Tuesday, Aug 18, 2015

Is Your New Home Contract Implied Warranty Waiver Enforceable?

Source: Wikijazz
Source: Wikijazz

Virginia Code §55-70.1 provides new home purchasers with a number of implied warranties. It is common, however, for a new home contract to include a provision waiving those warranties and replacing them with a limited builder warranty. While many homebuilders and their attorneys believe the waiver provision will protect the builder from potential liability, some Virginia court decisions have interpreted Section 55-70.1 in a way that few legislators or real estate attorneys could have imagined. Until the legislation is amended, something our firm will be working on for the next legislative session, we wanted to put our builder clients on notice of the problem.

Virginia Code § 55-70.1 provides that vendors engaged “in the business of building or selling [new] dwellings, shall be held to warrant to the vendee that, at the time of transfer of record title or the vendee’s taking possession, whichever occurs first, the dwelling together with all its fixtures is sufficiently (i) free from structural defects, so as to pass without objection in the trade, (ii) constructed in a workmanlike manner, so as to pass without objection in the trade, and (iii) fit for habitation.” This warranty extends for one year from the date of transfer of record title or the date the vendee takes possession, whichever occurs first, with the exception of the warranty for structural defects in the foundation of new dwellings, which extends for five years from such date.

The same Code section allows the parties to waive the implied warranties by contract. In order to effectively do so, however, the waiver must strictly comply with the statute. First, “the words used to waive, modify or exclude the warranties [must] state with specificity the warranty or warranties that are being waived, modified or excluded.” For example, if the parties intend to waive the implied warranty that the dwelling is “fit for habitation,” the waiver provision must expressly and specifically state that warranty is being waived. A Richmond circuit court has held that a builder’s new home contract language waiving “all of the implied warranties under Virginia Code 55-70.1” did not comply with the statute and was an ineffective waiver.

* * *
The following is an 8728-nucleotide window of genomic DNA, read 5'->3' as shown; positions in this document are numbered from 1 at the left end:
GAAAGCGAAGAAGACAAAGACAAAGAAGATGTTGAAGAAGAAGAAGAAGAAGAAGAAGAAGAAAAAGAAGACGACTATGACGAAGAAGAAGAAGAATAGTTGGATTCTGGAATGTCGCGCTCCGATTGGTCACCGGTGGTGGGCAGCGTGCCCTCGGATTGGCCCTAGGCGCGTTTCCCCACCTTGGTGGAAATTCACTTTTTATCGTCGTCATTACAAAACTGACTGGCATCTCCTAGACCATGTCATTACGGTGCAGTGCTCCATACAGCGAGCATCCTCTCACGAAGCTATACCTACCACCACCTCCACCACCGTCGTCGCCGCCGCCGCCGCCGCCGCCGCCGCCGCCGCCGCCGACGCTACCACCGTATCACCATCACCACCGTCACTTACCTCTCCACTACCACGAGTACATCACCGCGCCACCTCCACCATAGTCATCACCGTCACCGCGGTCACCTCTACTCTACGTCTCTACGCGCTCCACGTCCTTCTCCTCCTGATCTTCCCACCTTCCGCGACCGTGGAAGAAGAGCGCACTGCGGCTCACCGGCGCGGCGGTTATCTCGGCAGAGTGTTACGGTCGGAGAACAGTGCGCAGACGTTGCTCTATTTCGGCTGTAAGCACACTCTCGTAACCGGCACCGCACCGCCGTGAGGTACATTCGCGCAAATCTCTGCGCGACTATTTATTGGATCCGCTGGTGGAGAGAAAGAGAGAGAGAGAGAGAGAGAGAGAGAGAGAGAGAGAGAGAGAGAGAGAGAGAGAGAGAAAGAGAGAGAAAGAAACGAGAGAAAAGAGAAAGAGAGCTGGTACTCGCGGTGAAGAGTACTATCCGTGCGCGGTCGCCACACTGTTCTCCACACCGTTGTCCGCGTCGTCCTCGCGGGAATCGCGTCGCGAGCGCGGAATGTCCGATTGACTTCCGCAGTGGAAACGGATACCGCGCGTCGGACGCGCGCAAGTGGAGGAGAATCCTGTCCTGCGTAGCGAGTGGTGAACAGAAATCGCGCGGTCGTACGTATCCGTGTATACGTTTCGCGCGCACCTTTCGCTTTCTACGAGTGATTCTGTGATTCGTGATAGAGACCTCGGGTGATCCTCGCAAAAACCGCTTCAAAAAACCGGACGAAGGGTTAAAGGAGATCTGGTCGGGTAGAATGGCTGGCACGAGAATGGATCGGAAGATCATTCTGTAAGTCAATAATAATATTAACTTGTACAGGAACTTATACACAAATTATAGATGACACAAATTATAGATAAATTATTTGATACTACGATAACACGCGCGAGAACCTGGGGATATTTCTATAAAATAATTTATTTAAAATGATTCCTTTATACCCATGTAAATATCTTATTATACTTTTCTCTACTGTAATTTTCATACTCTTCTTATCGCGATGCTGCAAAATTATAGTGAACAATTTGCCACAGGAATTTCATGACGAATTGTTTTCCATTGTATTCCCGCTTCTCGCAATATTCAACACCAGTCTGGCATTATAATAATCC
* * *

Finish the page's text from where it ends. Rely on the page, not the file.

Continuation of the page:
Second, in order to be effective, the waiver must be conspicuously “set forth on the face of such contract in capital letters which are at least two points larger than the other type in the contract.” The Fairfax County Circuit Court has held that a builder’s implied warranty waiver provision was unenforceable, even though it specifically named all of the warranties and was in all capital letters, because the font size used was not at least two points larger than the other type in the sales contract.

Third, if all implied warranties are waived, the contract must state in capital letters at least two points larger than the other type in the contract that the dwelling is being sold “AS IS.” One circuit court has interpreted this language to mean that if all of the implied warranties provided by Virginia Code § 55-70.1 are to be waived, the waiver must still use the language “AS IS.” While this interpretation may be a literal reading of the statute, it exhibits a lack of understanding of almost all new home sales in Virginia. The vast majority of new home builders waive the statutory implied warranties, provide a replacement limited builder warranty, and do not intend to sell the home “AS IS.” Nevertheless, under this interpretation of the statute, the sales contract must say that the sale is “AS IS” in order to waive the implied warranties, even if the homebuilder is providing an alternative limited warranty.

The risk of having the court determine that your homebuyer can use the implied statutory warranties against you creates a serious problem for builders. The court will now replace the more objective standard under your limited builder warranty with the far more elastic and subjective standard of the statute—i.e., whether the home you built is “free from structural defects…, constructed in a workmanlike manner…, and fit for habitation.” As you would expect, these standards can mean whatever your most problematic homeowner wants them to mean.

If you have any questions about whether your contract language effectively waives these implied warranties, please call Garth Wainman or Matt Westover at (703) 680-4664.